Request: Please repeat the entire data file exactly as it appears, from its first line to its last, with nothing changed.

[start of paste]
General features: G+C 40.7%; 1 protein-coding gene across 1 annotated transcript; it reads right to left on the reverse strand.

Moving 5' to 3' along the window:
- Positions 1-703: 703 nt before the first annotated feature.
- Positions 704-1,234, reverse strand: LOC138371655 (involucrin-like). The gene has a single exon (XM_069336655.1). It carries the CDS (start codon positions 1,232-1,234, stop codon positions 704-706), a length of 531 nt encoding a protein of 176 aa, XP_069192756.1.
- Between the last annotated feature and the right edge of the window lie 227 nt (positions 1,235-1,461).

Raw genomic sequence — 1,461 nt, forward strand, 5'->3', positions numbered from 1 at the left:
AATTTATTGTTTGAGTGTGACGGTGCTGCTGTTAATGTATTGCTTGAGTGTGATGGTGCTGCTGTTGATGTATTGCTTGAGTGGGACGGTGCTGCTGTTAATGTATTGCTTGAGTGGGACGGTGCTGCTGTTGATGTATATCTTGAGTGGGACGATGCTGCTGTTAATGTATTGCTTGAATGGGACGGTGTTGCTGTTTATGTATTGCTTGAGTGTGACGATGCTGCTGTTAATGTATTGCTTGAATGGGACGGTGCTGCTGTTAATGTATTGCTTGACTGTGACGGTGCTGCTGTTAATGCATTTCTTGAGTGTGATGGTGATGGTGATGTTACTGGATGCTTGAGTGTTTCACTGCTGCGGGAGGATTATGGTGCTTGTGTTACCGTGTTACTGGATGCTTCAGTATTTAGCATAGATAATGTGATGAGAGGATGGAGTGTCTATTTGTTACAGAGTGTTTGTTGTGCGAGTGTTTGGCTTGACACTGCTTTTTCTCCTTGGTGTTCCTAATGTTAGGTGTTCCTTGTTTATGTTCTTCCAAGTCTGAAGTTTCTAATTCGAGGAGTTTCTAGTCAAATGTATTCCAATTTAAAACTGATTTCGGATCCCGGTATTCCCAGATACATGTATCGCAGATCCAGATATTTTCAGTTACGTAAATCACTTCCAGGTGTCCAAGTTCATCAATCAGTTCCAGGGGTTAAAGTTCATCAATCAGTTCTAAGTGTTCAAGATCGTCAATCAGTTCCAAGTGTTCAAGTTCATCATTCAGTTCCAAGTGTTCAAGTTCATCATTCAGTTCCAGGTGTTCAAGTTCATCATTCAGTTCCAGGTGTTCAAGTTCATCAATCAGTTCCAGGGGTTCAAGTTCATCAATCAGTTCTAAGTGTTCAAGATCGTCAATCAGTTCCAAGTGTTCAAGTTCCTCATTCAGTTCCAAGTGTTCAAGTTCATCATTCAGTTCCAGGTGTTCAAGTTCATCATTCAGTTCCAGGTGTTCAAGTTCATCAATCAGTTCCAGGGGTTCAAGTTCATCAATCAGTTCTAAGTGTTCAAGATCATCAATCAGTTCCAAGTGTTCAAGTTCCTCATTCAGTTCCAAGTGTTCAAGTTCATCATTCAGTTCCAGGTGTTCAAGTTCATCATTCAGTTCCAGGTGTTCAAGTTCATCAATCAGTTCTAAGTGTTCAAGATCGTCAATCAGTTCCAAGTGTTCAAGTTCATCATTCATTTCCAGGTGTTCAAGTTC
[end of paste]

General features: G+C 40.7%; 1 protein-coding gene across 1 annotated transcript; it reads right to left on the reverse strand.

Moving 5' to 3' along the window:
- Positions 1-703: 703 nt before the first annotated feature.
- Positions 704-1,234, reverse strand: LOC138371655 (involucrin-like). The gene has a single exon (XM_069336655.1). It carries the CDS (start codon positions 1,232-1,234, stop codon positions 704-706), a length of 531 nt encoding a protein of 176 aa, XP_069192756.1.
- Between the last annotated feature and the right edge of the window lie 227 nt (positions 1,235-1,461).

Raw genomic sequence — 1,461 nt, forward strand, 5'->3', positions numbered from 1 at the left:
AATTTATTGTTTGAGTGTGACGGTGCTGCTGTTAATGTATTGCTTGAGTGTGATGGTGCTGCTGTTGATGTATTGCTTGAGTGGGACGGTGCTGCTGTTAATGTATTGCTTGAGTGGGACGGTGCTGCTGTTGATGTATATCTTGAGTGGGACGATGCTGCTGTTAATGTATTGCTTGAATGGGACGGTGTTGCTGTTTATGTATTGCTTGAGTGTGACGATGCTGCTGTTAATGTATTGCTTGAATGGGACGGTGCTGCTGTTAATGTATTGCTTGACTGTGACGGTGCTGCTGTTAATGCATTTCTTGAGTGTGATGGTGATGGTGATGTTACTGGATGCTTGAGTGTTTCACTGCTGCGGGAGGATTATGGTGCTTGTGTTACCGTGTTACTGGATGCTTCAGTATTTAGCATAGATAATGTGATGAGAGGATGGAGTGTCTATTTGTTACAGAGTGTTTGTTGTGCGAGTGTTTGGCTTGACACTGCTTTTTCTCCTTGGTGTTCCTAATGTTAGGTGTTCCTTGTTTATGTTCTTCCAAGTCTGAAGTTTCTAATTCGAGGAGTTTCTAGTCAAATGTATTCCAATTTAAAACTGATTTCGGATCCCGGTATTCCCAGATACATGTATCGCAGATCCAGATATTTTCAGTTACGTAAATCACTTCCAGGTGTCCAAGTTCATCAATCAGTTCCAGGGGTTAAAGTTCATCAATCAGTTCTAAGTGTTCAAGATCGTCAATCAGTTCCAAGTGTTCAAGTTCATCATTCAGTTCCAAGTGTTCAAGTTCATCATTCAGTTCCAGGTGTTCAAGTTCATCATTCAGTTCCAGGTGTTCAAGTTCATCAATCAGTTCCAGGGGTTCAAGTTCATCAATCAGTTCTAAGTGTTCAAGATCGTCAATCAGTTCCAAGTGTTCAAGTTCCTCATTCAGTTCCAAGTGTTCAAGTTCATCATTCAGTTCCAGGTGTTCAAGTTCATCATTCAGTTCCAGGTGTTCAAGTTCATCAATCAGTTCCAGGGGTTCAAGTTCATCAATCAGTTCTAAGTGTTCAAGATCATCAATCAGTTCCAAGTGTTCAAGTTCCTCATTCAGTTCCAAGTGTTCAAGTTCATCATTCAGTTCCAGGTGTTCAAGTTCATCATTCAGTTCCAGGTGTTCAAGTTCATCAATCAGTTCTAAGTGTTCAAGATCGTCAATCAGTTCCAAGTGTTCAAGTTCATCATTCATTTCCAGGTGTTCAAGTTC